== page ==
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The real reason why Narendra Modi's supporters want him as PM

Last updated on: June 06, 2012 15:20 IST
If Bihar is clocking much higher growth than Gujarat, and Nitish Kumar enjoys the confidence of Hindus and Muslims alike, does it not make Nitish Kumar a much better contender for Prime Ministership than Narendra Modi, asks Shivam Vij

Although Gujarat's economy grew by a good 9 per cent in 2011-12, it is far from India's fastest growing states. It does not even figure in the top five, which is populated by Bihar, Delhi, Puducherry, Chhattisgarh and Goa.

While it is true that states like Bihar and Chhattisgarh are growing from a much lower base and are thus able to show a better rate of growth, the figures do puncture Gujarat's relentless PR of standing out in terms of economic progress with the rest of India. For instance, Delhi, too, does not have a low base to begin with, and yet grew by 11.3 pc.

The figures do show a disconnect between truth and hype around Gujarat's economic miracle. What are the discontents of this hype? A new study by Abusaleh Shariff of the National Council for Applied Economic Research shows that in most economic data, Gujarat is on 4th to 6th spot.

The proponents of Narendra Modi-for-PM argue that despite the 2002 violence, Modi should be prime minister because of Gujarat's economic miracle. But Shariff's paper, published in April by the Washington DC-based US-India Policy Institute, makes you wonder why leaders of states that have performed even better should not by that logic be supported for prime ministership.

Truth vs Hype

Consider this. The hype around Gujarat's economy has suggested that it is the favourite destination of foreign investors. Shariff's study, however, looks up the numbers to find that 'in the past decade Gujarat received less than 1/6th the FDI received by Maharashtra and less than 1/3rd the FDI received by Delhi'.

Shariff writes: 'The size of cumulative inflows from January 2000 to March 2010 has been highest in Maharashtra with 1.75 lakh crores, followed by New Delhi at 1.02 lakh crore. Even the state of Karnataka has received 31 thousand crores, which is
higher than the FDI in Gujarat only with 28 thousand crores.'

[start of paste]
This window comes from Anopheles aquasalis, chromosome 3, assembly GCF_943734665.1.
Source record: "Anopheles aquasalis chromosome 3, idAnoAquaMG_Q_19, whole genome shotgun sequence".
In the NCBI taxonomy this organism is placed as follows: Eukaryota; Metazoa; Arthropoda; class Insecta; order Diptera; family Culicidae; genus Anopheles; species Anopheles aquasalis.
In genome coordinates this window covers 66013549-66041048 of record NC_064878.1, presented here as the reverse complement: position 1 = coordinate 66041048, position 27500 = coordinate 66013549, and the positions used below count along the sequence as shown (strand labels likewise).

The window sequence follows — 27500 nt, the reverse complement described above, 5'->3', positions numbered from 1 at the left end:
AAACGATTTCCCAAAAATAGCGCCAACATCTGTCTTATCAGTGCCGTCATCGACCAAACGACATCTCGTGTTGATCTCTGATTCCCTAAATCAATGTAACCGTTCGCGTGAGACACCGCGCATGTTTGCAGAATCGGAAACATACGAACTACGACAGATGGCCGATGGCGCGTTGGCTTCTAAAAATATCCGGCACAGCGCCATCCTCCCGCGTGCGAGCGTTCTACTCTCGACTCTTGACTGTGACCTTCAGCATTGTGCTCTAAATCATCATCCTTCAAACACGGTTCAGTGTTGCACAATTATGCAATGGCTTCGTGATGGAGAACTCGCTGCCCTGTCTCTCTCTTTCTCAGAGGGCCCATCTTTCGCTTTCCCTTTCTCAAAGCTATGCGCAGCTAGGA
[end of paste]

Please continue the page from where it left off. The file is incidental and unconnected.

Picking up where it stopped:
Look at the per capita net state domestic product, a better indicator of prosperity than the mere rate of growth. Gujarat has been occupying 6th or 7th rank on this list since the early '70s and it's not as if Narendra Modi's leadership made Gujarat jump up to the top end of the list.

Haryana, Maharashtra, Kerala and Punjab have consistently been ahead of Gujarat in this list and Modi's leadership has at best been able to make Gujarat go one step ahead of Tamil Nadu. The only exception to Gujarat's ranking was in 1996-97, when Gujarat was rank 4, and Narendra Modi wasn't the chief minister.

While Gujarat is near Haryana, Maharashtra, Kerala and Punjab in terms of NSDP, it is not in the league of those states when it comes to taking care of something as basic as hunger. The lack of irrigation means that there's more hunger among the poor in Gujarat as compared to a state like Uttar Pradesh, which has a much lower NSDP.

Gujarat is in the same slot of high hunger states as Orissa, Karnataka, Maharashtra and Bihar. However, Rajasthan too is not blessed with Haryana or UP-like river systems but Rajasthan has been, with pro-poor policies, able to reduce hunger and is the same league of "moderate" hunger as UP, Assam, Andhra Pradesh, Tamil Nadu and West Bengal. So much for Vibrant Gujarat?

States with high incomes and lower average poverty figures generally do well on the Human Development Index but Shariff's study points out this is not the case with Gujarat. Shariff writes: 'Gujarat has recorded relatively lower level of human development ranking compared with its poverty ranking -- while in latter 2000s it tops at 6th level in income, but is placed one level lower in poverty (that is higher poverty relative to income) but ranked 9th in HDI, far too low which is unexpected.'

Put simply, even a poor state like Orissa is able to maximise its relative wealth for human development. Shariff says, 'The higher income levels must yield better human development, generally speaking, as people will be in a better position to make investments in education, health and wellbeing.' An indicator of this is the National Rural Employment Guarantee Act, in whose implementation Gujarat has been found to be one of the worst states.